Archive for May, 2009

One Little Spark…

FROM THE INFINITE RECESSES OF THE POCKET DIMENSION IN RYAN’S MIND: On my first trip to Walt Disney World as a small child I was first introduced to a wondrous man. A person of unimpeachable joy and happiness. A man who made a fantastic discovery that would forever change the course of my life. I was introduced to the man who discovered the figment of imagination. He was known as the Dreamfinder, and the lack of his presence in the Imagination Pavilion in EPCOT is one of the greatest travesties to be inflicted on my short life.
Journey into Imagination was my favourite attraction as a child; its bright colours, interesting characters, and absorbing storyline always kept me coming back multiple times every visit. So, seeing the pavilion in the state it is now crushes what is left of my inner child. When Kodak’s sponsorship was almost up, they sold to Disney an idea to make what was then most expensive to run attraction at the park but, not surprisingly, the most popular, Journey into Imagination, into something both more manageable monetary-wise and into something that would have some synergy with the other side of the pavilion, the Honey I Shrunk the Audience 3-D movie next door. The Imagineers (the artisans who create the attractions, theme parks, resorts and hotels for Disney) and Kodak crafted a story that would bring the Nigel Channing character (played by the always hilarious Eric Idle) and his Imagination Institute from the Honey I Shrunk the Audience attraction. The results were less than stellar.
The original Journey into Imagination was sheer inspiration. When you entered the lobby, you were surrounded by giant murals depicting the show scenes in great detail, but they somehow did not spoil the entire experience, it was more of a preview of things to come. When you actually boarded the modified OmniMover ride system and entered a cloud filled and ethereal realm, the attraction became incredibly abstract, almost like you were actually traveling through someone’s imagination. Every room dealt with different concentrations for your imagination such as art, writing, and even science and each room had a completely different feel to it. From the Dreamfinder’s magic paintbrush and giant canvas in the art room, to the relative sterility and simpleness of the science room, the look of the ride was constantly changing and would keep your imagination active and actually provided some inspiration to create and the Dreamfinder and Figment were just the catalysts for all of this, they weren’t shoved down our throats at every conceivable moment.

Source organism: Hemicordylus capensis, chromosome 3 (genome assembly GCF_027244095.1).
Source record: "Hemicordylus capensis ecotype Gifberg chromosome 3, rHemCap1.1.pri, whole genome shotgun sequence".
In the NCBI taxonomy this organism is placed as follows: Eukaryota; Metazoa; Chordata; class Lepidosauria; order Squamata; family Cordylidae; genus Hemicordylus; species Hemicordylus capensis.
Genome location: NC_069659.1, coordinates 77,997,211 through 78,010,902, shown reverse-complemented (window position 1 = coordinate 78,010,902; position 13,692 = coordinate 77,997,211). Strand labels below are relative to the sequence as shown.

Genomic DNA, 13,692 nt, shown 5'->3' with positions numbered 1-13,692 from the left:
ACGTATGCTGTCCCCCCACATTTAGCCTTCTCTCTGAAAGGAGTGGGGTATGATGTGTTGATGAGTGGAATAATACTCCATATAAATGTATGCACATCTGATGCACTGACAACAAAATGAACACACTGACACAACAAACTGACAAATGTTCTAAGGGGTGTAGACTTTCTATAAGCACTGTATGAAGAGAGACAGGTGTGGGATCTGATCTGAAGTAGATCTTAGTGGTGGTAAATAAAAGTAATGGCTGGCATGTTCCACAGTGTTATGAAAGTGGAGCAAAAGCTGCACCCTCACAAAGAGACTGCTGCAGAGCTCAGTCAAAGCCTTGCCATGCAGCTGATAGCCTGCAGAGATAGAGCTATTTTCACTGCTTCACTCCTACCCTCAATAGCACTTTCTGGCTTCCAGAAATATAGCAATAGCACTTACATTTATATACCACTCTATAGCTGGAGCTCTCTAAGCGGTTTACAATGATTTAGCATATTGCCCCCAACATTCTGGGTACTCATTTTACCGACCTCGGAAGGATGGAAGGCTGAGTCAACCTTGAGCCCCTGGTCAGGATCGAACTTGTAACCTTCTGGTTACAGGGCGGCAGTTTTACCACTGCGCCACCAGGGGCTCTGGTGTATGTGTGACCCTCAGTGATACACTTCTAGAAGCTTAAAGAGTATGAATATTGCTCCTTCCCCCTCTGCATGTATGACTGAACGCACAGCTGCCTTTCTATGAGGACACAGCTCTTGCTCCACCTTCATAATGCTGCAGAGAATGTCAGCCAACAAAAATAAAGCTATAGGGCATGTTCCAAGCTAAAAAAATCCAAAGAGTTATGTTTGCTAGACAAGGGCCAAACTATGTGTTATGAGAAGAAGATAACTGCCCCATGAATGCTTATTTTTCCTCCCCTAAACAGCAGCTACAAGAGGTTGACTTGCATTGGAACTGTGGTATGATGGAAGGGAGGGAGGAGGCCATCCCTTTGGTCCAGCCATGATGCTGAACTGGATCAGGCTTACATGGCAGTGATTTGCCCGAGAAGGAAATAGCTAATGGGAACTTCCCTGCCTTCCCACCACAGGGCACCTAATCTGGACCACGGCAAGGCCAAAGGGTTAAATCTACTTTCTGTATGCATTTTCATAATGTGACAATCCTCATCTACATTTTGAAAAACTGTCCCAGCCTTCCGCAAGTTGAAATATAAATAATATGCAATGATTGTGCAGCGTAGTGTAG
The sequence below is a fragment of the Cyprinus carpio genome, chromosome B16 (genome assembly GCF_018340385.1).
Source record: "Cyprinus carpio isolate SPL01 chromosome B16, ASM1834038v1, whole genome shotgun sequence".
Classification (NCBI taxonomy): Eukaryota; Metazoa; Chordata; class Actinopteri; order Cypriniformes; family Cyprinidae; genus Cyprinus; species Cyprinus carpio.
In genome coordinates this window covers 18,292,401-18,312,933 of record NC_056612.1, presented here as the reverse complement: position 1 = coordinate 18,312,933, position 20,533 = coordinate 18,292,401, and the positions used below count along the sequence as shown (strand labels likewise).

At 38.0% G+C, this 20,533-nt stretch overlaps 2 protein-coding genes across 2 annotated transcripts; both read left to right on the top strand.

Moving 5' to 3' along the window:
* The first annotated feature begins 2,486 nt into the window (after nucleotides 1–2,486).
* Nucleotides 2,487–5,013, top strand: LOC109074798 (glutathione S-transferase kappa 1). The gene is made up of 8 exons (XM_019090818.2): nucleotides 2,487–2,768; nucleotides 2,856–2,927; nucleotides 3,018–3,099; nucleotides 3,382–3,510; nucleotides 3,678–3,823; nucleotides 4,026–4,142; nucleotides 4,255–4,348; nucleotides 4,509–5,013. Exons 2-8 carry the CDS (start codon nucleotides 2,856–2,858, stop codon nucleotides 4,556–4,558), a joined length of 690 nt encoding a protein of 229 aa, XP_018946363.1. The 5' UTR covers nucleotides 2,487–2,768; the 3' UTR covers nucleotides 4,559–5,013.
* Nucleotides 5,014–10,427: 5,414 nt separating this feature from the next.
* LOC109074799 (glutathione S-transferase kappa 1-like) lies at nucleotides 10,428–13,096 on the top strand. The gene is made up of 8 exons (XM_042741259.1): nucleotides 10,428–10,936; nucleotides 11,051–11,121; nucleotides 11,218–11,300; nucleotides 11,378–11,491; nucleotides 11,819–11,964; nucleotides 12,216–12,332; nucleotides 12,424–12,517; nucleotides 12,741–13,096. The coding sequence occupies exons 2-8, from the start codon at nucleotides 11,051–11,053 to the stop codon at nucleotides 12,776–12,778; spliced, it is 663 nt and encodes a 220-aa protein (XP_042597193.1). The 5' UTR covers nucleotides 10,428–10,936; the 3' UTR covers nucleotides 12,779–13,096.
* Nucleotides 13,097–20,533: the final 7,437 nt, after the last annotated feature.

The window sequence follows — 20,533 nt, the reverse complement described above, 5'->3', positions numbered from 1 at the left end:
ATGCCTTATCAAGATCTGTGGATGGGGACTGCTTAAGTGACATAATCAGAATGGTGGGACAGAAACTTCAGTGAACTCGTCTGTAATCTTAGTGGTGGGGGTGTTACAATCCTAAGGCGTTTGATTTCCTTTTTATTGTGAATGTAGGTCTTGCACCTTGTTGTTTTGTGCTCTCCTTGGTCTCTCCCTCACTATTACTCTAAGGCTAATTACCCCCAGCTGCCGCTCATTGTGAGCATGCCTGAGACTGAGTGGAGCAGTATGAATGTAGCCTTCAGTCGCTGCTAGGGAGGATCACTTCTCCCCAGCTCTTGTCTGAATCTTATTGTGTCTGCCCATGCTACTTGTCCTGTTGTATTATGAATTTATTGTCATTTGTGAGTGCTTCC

The current attraction does not provide nearly the same feeling, the attraction now focuses on how the different senses affect your imagination. It is now filled with, as Fozzie Bear would call them, “cheap 3-D tricks” and no soul. This iteration of the attraction also managed to turn Figment from and endearing, child-like character into that annoying bratty child you always see at the mall or grocery store. Eric Idle can almost salvage the experience, but even his immense comedic timing cannot save the relatively dull attraction that culminates in a boring exhibit after the unload bay called the ImageWorks: The What-If Labs. These “labs” contain almost nothing but small little booths where you can take your picture and put stickers and cartoonish facial features (something I can do easily with my DSi) along with some exhibits carried over from the previous iteration, albeit on a smaller scale, dealing with music creation.
The glass pyramids on the top of the pavilion used to be where the ImageWorks (without the subtitle) were held. There was something incredibly symbolic about traveling up the massive spiral staircase and into the second floor, it was almost like ascending into the mind to enhance your imagination. It was a realm where the Florida sun played off of the giant prism that was the glass pyramids, creating beautiful rainbows. The ImageWorks contained places where you could play with music by either stepping on brightly coloured panels, or conducting a virtual orchestra using sensors; you could create art using giant virtual paintbrush guns, playing with giant kaleidoscopes and coloured bubbles. This was only the start of what could have been done in this astounding playground of the mind’s eye.
The biggest issue I have with what the pavilion has become, though, is the potential. Both the Walt Disney Company and especially it’s subset, Walt Disney Imagineering, are companies founded on the power of imagination. The imagination pavilion should be a showcase that really shows off what Imagineering can do. It should be something inspirational, something fantastic and majestic in it’s special effects, story, and characters. When EPCOT turned 25 almost two years ago, it was announced that Imagineering was working on a new version of this classic attraction. I’m hoping that this will not only happen, but will restore the pavilion to it’s former glory. I don’t know how much longer I can hold out seeing one of my most cherished childhood memories in it’s current state.

Contained below is the entire original attraction. You should watch it.



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